Lisa Dinsmore

ludo007logo.jpgThough I am not a foodie, I like watching chefs on TV. They are the new "rock stars" and their antics are often equal amounts amusing, terrible and inspirational (in the kitchen, that is). It's hard to imagine a city's food lovers more connected to a chef than Los Angeles is to Ludo Lefebvre. Trying to get a reservation to his tri-annual, 6-week pop-up restaurant is harder than getting VIP passes backstage to U2. (I'm guessing, but I don't think I'm far off.) When out dining in LA, the conversation, if you're with passionate diners, inevitably turns to the hottest local chefs and eventually to LudoBites - how many you've been to (3), which incarnations (3.0, 4.0 and 6.0) and how much time/how many computers you had running trying to get one of the elusive reservations on OpenTable…before it crashed for those trying to get into 5.0 and 6.0. This last time for 007 (back downtown at Gram & Papas), it went off without a hitch – that is if you got into the system in the first 2 minutes, which by the grace of God my Man did.

It's probably unfathomable to those living outside our city – which is known for its over-hyping everything (see Carmageddon) – why people are so rabid to get into LudoBites. For all the great press he receives from local bloggers and a certain section of the food press, there's equal derision by more traditional outlets that seem to feel that if he is such a great chef he should have his own restaurant. That the "pop-up" thing is just a ploy to make him famous for fame's sake instead of for the quality and creativity of his food. All I can say to that is he's been cooking since he was 14 (he's currently 39) in some of the best French restaurants in the world, so the man has skills. Whether you like how he constructs his plates and flavors, well that's up to you.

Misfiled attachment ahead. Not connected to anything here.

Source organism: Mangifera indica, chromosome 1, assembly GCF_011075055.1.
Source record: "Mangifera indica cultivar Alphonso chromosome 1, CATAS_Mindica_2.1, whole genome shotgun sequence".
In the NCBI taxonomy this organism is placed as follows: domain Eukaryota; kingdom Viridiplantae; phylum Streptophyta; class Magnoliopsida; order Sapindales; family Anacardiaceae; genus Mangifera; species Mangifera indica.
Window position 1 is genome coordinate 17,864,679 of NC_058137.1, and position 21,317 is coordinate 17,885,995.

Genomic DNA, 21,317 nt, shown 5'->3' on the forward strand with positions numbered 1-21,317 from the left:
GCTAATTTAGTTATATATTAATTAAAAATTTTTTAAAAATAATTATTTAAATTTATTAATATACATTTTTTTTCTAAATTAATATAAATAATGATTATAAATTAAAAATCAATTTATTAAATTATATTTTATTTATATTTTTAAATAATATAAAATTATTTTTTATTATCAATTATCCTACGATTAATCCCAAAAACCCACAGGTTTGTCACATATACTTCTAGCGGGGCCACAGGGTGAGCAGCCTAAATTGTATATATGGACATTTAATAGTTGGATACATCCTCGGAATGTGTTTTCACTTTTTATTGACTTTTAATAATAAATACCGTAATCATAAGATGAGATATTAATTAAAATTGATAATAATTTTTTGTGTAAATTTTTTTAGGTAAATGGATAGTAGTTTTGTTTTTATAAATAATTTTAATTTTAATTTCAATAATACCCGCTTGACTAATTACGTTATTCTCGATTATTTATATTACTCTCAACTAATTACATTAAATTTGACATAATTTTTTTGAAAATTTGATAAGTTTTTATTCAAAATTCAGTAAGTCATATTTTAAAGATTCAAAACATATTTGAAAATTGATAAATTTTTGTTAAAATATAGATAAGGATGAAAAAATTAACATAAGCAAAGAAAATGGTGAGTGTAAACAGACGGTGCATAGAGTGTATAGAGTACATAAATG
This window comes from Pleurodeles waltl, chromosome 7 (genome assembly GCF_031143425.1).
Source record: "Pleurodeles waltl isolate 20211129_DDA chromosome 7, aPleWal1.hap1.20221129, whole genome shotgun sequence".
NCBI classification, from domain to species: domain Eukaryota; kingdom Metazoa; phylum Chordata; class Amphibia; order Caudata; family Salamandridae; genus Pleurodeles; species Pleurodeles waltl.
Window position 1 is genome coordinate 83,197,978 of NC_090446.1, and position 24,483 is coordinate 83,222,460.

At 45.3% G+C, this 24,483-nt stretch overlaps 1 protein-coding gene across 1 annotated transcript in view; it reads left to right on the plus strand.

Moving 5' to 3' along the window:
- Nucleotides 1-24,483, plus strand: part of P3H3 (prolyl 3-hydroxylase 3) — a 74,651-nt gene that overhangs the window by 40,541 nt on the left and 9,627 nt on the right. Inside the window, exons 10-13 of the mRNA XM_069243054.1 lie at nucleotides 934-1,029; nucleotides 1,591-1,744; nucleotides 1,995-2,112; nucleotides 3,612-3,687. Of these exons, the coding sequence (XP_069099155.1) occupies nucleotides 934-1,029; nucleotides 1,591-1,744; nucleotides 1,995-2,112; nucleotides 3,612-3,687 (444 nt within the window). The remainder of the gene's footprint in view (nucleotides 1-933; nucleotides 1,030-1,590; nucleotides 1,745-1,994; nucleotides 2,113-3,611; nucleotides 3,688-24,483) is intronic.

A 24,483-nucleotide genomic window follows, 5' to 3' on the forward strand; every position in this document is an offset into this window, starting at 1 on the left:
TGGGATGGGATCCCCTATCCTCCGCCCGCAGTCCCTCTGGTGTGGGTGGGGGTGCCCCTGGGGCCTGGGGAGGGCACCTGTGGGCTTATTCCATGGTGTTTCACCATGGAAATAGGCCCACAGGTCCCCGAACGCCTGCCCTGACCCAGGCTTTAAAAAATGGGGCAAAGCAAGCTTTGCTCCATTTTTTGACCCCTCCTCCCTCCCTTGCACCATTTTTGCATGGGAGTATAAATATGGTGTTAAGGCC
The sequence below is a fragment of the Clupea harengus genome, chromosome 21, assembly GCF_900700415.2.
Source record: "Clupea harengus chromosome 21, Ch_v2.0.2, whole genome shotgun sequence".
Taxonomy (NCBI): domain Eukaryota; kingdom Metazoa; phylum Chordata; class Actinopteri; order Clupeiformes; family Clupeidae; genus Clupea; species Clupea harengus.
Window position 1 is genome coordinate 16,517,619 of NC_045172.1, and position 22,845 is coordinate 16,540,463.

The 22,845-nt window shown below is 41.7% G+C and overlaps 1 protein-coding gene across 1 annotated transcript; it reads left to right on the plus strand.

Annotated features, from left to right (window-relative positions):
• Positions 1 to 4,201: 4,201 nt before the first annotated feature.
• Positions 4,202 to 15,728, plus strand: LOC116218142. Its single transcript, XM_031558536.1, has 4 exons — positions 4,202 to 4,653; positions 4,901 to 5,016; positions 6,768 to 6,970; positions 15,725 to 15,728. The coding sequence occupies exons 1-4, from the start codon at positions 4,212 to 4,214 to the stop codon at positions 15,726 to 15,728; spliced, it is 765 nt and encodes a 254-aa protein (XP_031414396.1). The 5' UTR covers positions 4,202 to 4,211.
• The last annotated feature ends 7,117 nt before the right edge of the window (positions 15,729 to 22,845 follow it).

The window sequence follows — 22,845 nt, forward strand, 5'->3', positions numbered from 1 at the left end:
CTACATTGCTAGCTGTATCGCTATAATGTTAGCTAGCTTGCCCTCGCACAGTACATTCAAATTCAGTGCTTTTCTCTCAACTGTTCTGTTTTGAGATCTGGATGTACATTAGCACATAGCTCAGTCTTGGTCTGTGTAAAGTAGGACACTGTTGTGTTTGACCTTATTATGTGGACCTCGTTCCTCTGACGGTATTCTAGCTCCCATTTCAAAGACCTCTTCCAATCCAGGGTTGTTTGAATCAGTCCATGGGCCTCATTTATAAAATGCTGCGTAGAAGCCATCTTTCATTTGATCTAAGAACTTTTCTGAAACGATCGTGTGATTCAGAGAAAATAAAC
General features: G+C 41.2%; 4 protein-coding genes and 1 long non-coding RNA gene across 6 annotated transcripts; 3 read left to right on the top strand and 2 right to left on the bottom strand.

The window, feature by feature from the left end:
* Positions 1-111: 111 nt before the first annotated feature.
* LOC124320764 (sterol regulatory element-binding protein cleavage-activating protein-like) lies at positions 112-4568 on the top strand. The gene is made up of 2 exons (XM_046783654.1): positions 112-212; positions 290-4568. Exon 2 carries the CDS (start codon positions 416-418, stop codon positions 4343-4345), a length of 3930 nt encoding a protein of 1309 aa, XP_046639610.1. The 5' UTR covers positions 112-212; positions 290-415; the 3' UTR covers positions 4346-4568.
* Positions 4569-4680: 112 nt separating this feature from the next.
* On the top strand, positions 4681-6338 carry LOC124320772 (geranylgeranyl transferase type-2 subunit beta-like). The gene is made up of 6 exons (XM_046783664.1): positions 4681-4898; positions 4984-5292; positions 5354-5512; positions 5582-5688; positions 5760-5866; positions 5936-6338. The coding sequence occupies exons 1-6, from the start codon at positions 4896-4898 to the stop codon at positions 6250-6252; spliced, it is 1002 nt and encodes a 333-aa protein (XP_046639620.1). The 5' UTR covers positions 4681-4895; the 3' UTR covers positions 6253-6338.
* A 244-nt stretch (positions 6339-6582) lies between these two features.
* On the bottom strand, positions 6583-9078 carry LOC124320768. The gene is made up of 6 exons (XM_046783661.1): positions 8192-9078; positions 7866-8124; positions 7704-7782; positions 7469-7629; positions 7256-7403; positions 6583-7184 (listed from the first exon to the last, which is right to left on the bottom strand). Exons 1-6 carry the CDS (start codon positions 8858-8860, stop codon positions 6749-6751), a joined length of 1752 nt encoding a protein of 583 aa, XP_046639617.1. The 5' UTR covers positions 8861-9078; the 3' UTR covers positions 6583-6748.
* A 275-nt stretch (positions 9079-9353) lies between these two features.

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ImageI LOVE risotto. It's one of the many things I had never eaten before I moved to California. Never even heard of it in my two decades of growing up in Western Massachusetts. I know that seems hard to believe, but I made my parents risotto when they came out to visit 5 years ago and they had no idea what it was. Seriously. Italian food growing up was lasagna, pasta with red sauce or pizza. I can't remember the first risotto I ever ate, but I know I was instantly hooked because it's the dish I always order whenever I see it on the menu...or hear it as the special. I just can't help myself. I love the creamy, chewy consistency of it, the homeyness, the endless possibilities. It's a dish I make at least 3-4 times a month, as it's fairly simple and hard to screw up. Or so I thought. Apparently, I've been serving it all wrong.

I got a hint of my wrongdoing when I watched a recent Top Chef All-Star show and Tre, one of the chef/contestants, got lambasted by Tom Colicchio and Anthony Bourdain, two of the judges, for making risotto that was too thick and sticky. Apparently, it's supposed to be more fluid and al dente, spreading out to cover the plate without any help – like a wave. He offended their risotto sensibilities and was sent home. It got me thinking. Clearly I had rarely eaten a "proper" risotto and never, in all my delicious attempts, ever made one either. Apparently, I was making an Italian rice bowl. I had to do better. And that's where another All-Star contestant comes in.

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bacon friesI can't believe I'm actually writing this. Man, does time fly. While 2009 was the year I expanded my food palate, I'd have to say my most memorable bites of the last year were ones that put a twist on old favorites...making me appreciate them again in a whole new way. Some are fancy, but most were just damn good, simple comfort food that let the best ingredients speak for themselves. Just looking at the photos I can still taste them all....and want them all over again.